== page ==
John (Jack) McOuat helped advance hundreds of mines and mineral projects around the world as a founding partner of Watts, Griffis and McOuat (WGM), Canada’s longest-running independent firm of geological and mining consultants. The trailblazing geological engineer rose to prominence for overcoming challenges at remote and foreign projects, notably construction of a copper-zinc mine in Saudi Arabia, in less than 11 months. He supported development of several major mines in Canada’s Far North, including Nanisivik and Raglan, and was renowned for his ability to review and select favorable projects and geological districts worldwide.

For 20 years, McOuat was the lead negotiator on behalf of mining groups in creating joint ventures to explore prospective land packages held by various Alaskan native corporations for mutual benefit. He provided sage counsel to companies pursuing growth and investment opportunities, best exemplified by the prescient participation of Teck Resources in the emerging Voisey’s Bay nickel project. He elevated the status of the industry that had sustained his career for more than 50 years, and helped introduce and promote its greatest accomplishments to the world.[/vc_column_text][/vc_column][vc_column width=”1/2″][videoplayer main_style=”style-1″ video_link=”” title_font_options=”tag:div” subtitle_font_options=”tag:div”][/vc_column][/vc_row][vc_row][vc_column][vc_column_text]Born in Toronto in 1933, McOuat came of age as Canada’s mining industry entered a post-war boom. After earning a degree in geological engineering from the University of Toronto in 1956, and a short stint in Ungava, he teamed up with Murray Watts, Arthur (Tom) Griffis and Ross Lawrence to launch WGM in 1962. His belief in “going where the work is” helped introduce Canadian mining expertise to the world. WGM captured global attention and a 1982 Canadian Consulting Engineering Award for its innovative approach to developing the Al Masane underground mine in rugged terrain of Saudi Arabia. McOuat had a keen eye for opportunities and recognized the potential of Western Australia long before his peers. His Alaskan foray led to discoveries later developed into the Red Dog (zinc), Pogo (gold) and Green’s Creek (silver) mines.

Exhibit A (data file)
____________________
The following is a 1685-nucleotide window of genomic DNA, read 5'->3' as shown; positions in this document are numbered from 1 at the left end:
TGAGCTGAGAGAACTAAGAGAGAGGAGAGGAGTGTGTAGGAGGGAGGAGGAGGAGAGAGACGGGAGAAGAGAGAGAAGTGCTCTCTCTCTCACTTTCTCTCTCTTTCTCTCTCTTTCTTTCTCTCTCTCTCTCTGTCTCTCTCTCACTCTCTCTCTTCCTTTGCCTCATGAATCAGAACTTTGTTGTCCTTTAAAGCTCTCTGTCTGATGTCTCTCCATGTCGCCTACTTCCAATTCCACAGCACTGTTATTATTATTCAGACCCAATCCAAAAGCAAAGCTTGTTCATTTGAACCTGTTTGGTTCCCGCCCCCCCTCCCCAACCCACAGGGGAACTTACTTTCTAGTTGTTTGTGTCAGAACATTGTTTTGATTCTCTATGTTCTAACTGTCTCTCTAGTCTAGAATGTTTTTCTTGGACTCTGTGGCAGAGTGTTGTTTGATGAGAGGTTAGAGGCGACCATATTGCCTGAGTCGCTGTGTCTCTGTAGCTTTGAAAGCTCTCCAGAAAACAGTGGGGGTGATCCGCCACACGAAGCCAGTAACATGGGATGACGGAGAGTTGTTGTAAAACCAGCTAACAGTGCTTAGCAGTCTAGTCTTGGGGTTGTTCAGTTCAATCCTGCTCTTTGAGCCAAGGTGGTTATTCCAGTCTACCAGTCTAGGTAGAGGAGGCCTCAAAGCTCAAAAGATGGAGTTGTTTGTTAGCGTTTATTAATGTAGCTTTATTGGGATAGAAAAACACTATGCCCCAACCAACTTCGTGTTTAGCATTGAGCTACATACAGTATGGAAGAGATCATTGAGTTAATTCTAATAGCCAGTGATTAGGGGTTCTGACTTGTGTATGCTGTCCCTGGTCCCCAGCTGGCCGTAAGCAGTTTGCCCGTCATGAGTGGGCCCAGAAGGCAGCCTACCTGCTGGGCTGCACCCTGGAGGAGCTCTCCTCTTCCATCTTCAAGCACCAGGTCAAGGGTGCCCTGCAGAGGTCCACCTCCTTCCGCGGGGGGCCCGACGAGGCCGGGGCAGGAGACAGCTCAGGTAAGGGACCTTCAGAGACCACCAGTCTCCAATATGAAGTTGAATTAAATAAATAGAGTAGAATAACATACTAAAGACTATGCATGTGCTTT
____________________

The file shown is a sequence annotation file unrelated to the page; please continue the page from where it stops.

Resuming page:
McOuat made the transition to the boardroom by virtue of his expertise, credibility and dedication to clients. His advice was valued in Canada and abroad. When Australia’s mining industry suffered from scandal, he provided guidance to a Senate committee whose 1974 report led to important reforms. He also was an expert witness in the landmark case of International Corona v. Lac Minerals, among others.

Along with helping countless companies “make mines” around the world, McOuat was a strong supporter of industry organizations and causes. In 1996, he joined the Board of Governors of the Royal Ontario Museum (ROM) to help raise awareness of its Earth Sciences collection. His dynamic personality was instrumental in securing the ROM’s largest corporate gift of $10 million from Teck Resources. The donation resulted in the creation of new exhibits and galleries, including the new Canadian Mining Hall of Fame gallery, and helps to raise public awareness of the mining industry’s diverse contributions to society.


Robert Isaacs is best-known for his role in the discovery and development of the massive lead-zinc deposits in New Brunswick that became the cornerstone of Brunswick Mining and Smelting. A talented mining engineer, he also had a hand in financing and developing many smaller producers, particularly in Newfoundland, where he developed a reputation for building mines with low capital and operating costs.

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